Do Cat Shelters Automatically Provide Boxes for Each Cat?

Ordinary, cat-sized cardboard boxes should be in all cat shelters. Is there a reason why they shouldn’t?

The exact reason why tight fitting boxes are attractive to domestic cats is not completely understood, as yet. There are probably several reasons. I have proposed one: pressure on the cat makes him feel calm. The other is that boxes are hiding places. I have just read that a study by Cluadia Vinke of Ultrecht University in the Netherlands discovered a dramatic lowering of stress in cats that had a box to clamber into. The lowering of stress allowed the cats to seek out human company faster and get to used to their new surroundings quicker. The study supports my opinion that boxes provide a domestic cat with a pleasant experience.

In many places, even in households, and certainly in cat and animal shelters there is a raised level of stress for many reasons, one of which is that shelters are strange, noisy places full of cats and people the cats don’t know, at least initially.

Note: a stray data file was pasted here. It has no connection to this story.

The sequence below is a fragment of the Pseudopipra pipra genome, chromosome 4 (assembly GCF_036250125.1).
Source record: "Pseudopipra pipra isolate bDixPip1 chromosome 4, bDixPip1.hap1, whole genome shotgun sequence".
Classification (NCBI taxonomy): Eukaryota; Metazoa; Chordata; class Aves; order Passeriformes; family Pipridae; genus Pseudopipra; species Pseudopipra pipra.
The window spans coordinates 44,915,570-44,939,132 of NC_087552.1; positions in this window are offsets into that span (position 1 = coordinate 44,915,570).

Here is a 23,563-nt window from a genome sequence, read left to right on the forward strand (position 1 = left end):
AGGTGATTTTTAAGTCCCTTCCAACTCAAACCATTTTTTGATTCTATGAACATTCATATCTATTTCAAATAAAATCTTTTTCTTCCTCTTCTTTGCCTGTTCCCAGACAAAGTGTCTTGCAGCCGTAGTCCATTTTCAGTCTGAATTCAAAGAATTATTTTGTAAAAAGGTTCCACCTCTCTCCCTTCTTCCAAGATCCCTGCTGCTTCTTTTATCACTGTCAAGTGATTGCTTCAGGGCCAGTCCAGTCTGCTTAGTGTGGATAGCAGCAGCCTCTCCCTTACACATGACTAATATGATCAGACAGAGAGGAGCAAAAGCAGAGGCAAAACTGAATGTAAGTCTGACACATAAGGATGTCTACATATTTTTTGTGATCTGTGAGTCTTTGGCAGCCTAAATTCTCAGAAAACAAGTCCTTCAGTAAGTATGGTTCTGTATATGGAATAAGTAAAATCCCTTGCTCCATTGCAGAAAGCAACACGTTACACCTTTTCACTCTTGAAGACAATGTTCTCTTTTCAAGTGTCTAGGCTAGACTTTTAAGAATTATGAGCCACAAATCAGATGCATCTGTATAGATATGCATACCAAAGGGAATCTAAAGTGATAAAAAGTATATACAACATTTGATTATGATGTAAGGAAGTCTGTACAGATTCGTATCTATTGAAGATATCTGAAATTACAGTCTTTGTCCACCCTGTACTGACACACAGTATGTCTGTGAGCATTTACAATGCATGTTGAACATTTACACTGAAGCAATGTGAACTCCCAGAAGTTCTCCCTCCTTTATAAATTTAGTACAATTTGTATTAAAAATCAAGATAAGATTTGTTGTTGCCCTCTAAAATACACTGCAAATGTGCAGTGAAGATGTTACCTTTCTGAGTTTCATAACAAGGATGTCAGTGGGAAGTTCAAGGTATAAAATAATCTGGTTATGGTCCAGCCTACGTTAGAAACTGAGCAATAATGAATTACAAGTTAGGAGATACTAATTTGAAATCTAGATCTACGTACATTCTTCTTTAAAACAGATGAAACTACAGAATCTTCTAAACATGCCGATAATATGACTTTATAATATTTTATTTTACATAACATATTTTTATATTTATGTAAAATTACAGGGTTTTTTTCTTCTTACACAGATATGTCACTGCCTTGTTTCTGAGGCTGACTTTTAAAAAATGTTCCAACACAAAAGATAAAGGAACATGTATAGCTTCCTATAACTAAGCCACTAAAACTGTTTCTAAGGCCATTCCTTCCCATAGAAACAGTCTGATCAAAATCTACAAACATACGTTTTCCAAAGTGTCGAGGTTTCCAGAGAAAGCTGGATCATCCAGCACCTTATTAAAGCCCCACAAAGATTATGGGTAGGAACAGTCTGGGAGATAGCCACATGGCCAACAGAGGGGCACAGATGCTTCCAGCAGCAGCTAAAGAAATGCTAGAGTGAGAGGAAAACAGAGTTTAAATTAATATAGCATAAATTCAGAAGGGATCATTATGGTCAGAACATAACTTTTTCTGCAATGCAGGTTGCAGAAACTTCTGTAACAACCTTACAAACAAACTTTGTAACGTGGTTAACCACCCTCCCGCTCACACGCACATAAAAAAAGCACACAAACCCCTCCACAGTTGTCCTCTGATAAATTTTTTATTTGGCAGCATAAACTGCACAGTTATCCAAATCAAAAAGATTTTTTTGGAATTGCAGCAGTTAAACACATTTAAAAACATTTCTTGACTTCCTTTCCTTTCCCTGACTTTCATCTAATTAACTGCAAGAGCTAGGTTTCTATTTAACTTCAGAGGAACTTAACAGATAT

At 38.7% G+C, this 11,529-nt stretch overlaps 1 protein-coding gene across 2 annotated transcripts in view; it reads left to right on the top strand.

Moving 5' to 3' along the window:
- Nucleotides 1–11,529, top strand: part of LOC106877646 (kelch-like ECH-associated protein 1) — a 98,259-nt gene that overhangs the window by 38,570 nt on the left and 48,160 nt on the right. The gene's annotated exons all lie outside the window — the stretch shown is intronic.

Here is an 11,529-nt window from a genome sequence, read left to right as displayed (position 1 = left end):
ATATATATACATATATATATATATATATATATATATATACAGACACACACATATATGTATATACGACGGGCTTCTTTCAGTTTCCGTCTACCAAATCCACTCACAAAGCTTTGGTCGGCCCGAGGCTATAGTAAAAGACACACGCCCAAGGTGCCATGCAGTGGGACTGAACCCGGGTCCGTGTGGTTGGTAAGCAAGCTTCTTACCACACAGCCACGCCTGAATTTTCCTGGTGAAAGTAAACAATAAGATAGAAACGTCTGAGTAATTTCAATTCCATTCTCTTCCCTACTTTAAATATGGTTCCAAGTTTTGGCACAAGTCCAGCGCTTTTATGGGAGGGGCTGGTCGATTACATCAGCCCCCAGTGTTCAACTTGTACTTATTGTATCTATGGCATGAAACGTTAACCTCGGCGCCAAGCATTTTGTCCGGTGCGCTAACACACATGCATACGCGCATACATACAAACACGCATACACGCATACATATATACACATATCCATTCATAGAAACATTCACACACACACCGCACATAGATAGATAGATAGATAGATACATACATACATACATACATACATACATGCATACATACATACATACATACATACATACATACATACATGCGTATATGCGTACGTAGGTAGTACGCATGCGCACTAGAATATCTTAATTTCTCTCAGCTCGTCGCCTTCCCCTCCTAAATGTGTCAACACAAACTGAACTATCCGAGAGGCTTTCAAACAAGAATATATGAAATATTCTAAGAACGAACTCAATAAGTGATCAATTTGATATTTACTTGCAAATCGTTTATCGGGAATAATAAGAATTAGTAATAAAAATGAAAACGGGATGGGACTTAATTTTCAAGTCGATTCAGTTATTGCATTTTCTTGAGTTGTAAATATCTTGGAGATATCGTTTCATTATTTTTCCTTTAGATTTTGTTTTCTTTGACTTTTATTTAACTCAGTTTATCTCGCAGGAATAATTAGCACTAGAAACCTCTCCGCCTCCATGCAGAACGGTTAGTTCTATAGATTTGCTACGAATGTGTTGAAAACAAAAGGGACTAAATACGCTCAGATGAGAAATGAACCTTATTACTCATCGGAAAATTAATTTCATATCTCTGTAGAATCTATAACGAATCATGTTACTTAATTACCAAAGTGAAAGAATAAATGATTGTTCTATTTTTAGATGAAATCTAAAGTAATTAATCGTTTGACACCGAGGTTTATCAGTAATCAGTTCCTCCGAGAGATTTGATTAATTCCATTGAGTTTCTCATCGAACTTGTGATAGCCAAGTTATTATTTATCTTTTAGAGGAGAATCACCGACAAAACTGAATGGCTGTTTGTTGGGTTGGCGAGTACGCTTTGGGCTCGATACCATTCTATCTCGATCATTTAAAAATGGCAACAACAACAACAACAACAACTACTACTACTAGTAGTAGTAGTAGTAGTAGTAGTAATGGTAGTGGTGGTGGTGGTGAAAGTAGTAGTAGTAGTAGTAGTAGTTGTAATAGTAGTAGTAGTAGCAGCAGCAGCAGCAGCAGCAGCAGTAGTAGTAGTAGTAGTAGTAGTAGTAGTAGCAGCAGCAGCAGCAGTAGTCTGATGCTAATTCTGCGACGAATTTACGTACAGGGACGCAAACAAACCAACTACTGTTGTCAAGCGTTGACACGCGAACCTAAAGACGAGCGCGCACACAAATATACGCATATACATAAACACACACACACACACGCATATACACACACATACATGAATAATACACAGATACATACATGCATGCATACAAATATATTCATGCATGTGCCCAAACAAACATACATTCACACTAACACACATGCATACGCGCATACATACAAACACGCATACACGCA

It would seem common sense to me for shelter management to make good use of freely available cardboard boxes.

I don’t know whether they do. I am guessing that some shelters do and some don’t and that the use of boxes is not widespread. If you add in some high places for the cat to rest (provided the cage is large and tall enough), the beginnings of a less hostile environment starts to take shape even if the cats are cheek-by-jowl with many on ‘death row’ because they are too old or black.

Another reason why cats like boxes is that they provide insulation so the cat is warmer but of all the reason I prefer mine as it is an emotional trigger.

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